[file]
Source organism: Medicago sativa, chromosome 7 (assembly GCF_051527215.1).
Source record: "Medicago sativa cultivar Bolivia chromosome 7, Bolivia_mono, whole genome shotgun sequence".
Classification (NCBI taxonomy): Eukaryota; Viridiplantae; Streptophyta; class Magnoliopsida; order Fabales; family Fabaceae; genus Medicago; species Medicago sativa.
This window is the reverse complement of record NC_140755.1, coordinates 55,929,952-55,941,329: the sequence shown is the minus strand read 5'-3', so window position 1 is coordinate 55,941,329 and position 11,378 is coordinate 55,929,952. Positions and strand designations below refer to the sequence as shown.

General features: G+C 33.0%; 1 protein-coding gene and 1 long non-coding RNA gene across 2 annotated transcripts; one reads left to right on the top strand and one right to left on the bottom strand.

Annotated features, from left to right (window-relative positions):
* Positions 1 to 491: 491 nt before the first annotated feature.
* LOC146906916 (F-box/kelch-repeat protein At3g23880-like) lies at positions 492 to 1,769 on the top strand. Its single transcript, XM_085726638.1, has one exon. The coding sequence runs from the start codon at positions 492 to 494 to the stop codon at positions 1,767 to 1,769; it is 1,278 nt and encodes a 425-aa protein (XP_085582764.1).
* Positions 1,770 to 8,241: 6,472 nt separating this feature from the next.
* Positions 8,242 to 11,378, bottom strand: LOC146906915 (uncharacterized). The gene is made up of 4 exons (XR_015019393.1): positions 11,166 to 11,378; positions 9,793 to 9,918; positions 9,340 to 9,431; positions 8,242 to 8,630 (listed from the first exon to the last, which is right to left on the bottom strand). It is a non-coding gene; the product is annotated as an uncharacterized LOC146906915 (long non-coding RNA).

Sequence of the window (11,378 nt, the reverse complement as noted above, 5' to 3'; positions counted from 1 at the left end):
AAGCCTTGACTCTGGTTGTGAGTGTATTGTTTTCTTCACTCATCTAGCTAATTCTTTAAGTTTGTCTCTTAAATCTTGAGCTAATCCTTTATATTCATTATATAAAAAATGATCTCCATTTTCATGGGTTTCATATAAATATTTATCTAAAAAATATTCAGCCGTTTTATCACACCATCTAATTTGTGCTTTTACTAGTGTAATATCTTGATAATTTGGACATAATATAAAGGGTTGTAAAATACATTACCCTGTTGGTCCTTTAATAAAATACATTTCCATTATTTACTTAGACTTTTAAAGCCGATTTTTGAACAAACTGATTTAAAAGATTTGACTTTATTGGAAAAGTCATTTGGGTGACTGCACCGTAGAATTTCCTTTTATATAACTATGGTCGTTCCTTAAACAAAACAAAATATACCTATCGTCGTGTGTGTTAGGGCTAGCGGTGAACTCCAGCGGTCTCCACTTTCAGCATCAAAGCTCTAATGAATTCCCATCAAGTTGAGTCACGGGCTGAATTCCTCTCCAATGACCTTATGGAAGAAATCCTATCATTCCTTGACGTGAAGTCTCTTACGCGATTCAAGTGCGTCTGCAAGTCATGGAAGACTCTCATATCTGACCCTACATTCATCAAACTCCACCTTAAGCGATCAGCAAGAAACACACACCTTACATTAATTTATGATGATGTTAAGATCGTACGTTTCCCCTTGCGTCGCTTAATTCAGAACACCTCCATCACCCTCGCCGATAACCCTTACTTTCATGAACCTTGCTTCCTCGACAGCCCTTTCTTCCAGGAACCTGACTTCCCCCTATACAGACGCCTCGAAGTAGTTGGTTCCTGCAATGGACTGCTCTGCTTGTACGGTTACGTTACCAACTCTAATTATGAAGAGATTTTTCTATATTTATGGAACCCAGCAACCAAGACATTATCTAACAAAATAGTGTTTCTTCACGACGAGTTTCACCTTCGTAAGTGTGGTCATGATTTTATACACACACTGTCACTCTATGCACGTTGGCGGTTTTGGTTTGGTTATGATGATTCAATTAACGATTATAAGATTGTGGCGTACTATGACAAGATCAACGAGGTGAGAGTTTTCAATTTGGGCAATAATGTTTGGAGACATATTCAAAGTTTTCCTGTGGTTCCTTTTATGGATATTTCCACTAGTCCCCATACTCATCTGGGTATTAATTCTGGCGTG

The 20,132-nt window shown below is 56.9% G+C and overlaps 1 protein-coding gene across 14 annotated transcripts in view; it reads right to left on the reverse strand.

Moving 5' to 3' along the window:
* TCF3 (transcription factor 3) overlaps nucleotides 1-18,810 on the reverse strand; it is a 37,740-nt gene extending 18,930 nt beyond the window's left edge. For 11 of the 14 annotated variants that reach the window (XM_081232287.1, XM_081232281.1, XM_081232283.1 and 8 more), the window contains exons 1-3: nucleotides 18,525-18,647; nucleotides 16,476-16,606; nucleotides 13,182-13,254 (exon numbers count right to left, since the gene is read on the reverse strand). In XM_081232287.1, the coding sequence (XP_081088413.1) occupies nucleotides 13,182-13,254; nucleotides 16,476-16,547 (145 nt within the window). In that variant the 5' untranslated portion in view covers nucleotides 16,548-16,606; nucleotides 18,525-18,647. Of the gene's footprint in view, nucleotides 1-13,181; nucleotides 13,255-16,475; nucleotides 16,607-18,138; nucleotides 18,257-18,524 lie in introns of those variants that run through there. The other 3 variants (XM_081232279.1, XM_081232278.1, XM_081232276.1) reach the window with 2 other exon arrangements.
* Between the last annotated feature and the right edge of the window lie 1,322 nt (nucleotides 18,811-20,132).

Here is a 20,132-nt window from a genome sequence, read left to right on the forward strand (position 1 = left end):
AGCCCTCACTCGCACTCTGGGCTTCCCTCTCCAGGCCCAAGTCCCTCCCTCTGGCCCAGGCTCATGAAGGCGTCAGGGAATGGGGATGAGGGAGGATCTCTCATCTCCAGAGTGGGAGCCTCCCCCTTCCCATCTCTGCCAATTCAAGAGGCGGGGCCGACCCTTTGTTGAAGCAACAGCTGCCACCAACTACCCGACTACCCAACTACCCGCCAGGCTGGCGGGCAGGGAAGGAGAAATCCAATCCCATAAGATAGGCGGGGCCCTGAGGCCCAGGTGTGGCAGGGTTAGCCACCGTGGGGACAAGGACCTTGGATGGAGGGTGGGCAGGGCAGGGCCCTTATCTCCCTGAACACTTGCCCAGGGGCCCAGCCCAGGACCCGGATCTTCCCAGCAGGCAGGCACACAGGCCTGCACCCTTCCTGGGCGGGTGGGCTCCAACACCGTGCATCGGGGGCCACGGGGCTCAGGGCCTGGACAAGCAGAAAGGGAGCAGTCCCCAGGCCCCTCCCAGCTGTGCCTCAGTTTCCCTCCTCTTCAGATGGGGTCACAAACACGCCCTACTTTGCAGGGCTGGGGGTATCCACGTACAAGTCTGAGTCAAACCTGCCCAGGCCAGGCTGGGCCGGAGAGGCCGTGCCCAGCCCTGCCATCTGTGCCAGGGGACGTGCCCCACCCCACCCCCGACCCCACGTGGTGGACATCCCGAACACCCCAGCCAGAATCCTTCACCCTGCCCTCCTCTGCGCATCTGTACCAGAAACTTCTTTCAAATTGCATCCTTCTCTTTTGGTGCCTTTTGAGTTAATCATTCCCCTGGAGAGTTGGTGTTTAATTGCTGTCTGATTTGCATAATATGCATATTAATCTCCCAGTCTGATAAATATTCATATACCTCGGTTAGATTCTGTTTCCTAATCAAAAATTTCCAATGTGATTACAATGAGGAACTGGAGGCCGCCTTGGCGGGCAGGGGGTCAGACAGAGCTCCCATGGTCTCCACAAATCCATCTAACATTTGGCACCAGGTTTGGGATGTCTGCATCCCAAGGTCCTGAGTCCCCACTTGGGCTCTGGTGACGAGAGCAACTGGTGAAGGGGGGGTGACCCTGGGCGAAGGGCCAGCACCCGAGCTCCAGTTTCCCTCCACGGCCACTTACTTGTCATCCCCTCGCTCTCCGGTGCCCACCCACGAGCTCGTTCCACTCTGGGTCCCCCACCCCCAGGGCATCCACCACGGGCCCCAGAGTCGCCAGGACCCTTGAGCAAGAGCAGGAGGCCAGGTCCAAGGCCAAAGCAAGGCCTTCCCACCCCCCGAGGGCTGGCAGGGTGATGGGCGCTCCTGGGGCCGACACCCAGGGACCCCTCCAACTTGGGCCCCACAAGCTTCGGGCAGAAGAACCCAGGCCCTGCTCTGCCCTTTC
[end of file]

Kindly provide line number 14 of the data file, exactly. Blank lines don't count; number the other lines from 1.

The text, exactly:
Moving 5' to 3' along the window: